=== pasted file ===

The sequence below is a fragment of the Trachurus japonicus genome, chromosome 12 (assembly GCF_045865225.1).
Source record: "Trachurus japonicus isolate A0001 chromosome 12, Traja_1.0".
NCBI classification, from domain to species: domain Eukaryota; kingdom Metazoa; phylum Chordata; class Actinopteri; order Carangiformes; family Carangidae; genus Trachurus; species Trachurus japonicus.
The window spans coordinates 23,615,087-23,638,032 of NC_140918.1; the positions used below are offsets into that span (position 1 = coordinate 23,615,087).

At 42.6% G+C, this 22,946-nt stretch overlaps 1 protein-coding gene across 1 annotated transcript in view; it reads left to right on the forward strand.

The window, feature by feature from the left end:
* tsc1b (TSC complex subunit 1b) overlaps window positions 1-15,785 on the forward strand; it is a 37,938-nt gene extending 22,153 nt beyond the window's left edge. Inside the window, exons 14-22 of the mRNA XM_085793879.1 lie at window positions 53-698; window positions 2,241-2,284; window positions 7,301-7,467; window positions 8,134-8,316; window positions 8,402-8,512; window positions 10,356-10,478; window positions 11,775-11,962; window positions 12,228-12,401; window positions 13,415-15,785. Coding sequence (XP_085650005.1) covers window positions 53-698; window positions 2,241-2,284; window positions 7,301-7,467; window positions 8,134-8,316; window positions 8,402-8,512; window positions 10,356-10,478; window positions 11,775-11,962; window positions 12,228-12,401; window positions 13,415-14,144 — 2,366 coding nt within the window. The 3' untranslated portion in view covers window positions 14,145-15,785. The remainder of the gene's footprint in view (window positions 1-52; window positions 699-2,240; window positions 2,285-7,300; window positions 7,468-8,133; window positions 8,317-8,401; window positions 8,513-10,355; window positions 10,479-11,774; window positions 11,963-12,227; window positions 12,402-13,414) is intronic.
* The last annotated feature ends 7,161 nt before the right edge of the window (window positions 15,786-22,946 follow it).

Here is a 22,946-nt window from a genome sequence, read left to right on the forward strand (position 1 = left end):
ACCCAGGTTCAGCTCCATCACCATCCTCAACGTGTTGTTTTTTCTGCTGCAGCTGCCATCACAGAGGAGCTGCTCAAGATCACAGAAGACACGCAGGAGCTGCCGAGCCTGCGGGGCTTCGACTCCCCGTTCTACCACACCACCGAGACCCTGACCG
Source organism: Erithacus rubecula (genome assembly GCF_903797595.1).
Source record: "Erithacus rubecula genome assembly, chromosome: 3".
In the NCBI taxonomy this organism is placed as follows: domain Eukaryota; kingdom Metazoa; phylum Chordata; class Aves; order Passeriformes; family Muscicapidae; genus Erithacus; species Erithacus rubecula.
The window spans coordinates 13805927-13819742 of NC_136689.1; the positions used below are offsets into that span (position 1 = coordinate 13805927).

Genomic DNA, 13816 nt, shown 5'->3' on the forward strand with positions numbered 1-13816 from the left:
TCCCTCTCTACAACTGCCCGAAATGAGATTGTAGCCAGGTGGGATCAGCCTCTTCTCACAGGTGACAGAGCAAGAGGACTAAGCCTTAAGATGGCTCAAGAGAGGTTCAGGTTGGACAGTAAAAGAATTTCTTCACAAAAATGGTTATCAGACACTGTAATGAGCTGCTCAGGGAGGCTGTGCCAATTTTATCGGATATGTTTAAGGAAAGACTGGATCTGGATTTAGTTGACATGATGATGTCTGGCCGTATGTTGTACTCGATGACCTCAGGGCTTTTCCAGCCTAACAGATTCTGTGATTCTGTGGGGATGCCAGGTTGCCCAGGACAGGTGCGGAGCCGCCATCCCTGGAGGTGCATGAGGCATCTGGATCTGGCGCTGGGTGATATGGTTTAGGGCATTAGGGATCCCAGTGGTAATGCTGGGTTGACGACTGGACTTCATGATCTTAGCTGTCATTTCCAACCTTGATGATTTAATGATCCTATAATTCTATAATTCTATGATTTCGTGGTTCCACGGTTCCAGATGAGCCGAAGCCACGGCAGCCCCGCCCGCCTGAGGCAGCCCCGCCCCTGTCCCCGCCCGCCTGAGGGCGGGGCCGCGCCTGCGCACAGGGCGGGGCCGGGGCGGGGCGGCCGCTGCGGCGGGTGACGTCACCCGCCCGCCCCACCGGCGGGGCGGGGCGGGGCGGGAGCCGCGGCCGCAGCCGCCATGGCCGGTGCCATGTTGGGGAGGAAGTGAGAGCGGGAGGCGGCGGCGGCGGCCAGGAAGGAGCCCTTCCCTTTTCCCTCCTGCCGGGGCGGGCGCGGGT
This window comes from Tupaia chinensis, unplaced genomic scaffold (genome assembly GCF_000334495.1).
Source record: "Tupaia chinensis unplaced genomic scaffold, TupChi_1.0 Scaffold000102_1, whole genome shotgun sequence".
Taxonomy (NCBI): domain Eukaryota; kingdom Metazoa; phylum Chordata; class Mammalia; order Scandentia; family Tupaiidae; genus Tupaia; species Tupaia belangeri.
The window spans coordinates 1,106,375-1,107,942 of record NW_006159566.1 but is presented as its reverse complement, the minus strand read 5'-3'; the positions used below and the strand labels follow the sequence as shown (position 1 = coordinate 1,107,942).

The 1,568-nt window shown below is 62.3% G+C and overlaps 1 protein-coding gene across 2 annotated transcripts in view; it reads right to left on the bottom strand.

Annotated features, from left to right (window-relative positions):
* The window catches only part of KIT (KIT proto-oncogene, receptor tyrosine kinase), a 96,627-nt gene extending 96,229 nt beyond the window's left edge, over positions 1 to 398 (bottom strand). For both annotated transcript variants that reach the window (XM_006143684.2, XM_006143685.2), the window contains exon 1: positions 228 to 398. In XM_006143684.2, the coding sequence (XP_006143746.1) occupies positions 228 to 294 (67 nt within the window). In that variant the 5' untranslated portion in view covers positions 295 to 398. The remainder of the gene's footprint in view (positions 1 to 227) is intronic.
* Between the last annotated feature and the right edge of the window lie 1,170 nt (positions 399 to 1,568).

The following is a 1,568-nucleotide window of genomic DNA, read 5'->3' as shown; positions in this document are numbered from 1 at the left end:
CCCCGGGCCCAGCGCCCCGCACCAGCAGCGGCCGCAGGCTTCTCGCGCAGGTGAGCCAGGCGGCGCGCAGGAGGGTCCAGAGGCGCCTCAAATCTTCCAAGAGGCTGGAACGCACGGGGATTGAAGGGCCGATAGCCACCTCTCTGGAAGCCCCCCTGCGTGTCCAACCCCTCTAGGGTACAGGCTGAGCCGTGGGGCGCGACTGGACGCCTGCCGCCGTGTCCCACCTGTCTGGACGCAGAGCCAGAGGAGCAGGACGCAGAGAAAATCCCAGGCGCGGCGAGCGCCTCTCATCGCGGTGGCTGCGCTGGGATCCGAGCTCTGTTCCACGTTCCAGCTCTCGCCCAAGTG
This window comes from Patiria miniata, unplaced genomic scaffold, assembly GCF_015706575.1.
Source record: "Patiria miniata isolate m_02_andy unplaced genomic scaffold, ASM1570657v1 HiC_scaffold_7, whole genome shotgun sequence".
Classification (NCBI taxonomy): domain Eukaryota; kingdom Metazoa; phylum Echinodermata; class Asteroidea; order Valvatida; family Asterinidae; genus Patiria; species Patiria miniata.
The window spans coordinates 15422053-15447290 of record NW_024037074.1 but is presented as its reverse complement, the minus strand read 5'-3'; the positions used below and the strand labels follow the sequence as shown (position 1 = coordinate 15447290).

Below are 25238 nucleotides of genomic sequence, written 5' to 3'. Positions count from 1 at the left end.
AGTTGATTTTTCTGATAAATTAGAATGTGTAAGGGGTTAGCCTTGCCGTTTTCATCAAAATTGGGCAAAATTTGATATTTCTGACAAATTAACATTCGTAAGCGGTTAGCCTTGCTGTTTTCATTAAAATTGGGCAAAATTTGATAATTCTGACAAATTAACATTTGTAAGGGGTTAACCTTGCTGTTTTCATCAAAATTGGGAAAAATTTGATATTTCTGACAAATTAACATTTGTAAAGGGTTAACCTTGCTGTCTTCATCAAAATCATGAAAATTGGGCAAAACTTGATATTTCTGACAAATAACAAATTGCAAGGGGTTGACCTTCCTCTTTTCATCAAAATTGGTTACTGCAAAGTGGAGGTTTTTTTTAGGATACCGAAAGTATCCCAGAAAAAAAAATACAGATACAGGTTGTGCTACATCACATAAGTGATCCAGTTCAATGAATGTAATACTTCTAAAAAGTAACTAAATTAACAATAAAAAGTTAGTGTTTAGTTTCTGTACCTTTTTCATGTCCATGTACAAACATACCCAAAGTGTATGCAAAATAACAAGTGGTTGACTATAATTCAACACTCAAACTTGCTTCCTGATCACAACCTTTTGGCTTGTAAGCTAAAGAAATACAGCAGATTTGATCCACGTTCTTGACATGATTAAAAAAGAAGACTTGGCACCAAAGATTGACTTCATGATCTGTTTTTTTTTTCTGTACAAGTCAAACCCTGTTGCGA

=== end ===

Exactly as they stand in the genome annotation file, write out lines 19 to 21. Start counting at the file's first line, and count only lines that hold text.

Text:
Taxonomy (NCBI): domain Eukaryota; kingdom Metazoa; phylum Chordata; class Mammalia; order Scandentia; family Tupaiidae; genus Tupaia; species Tupaia belangeri.
The window spans coordinates 1,106,375-1,107,942 of record NW_006159566.1 but is presented as its reverse complement, the minus strand read 5'-3'; the positions used below and the strand labels follow the sequence as shown (position 1 = coordinate 1,107,942).

The 1,568-nt window shown below is 62.3% G+C and overlaps 1 protein-coding gene across 2 annotated transcripts in view; it reads right to left on the bottom strand.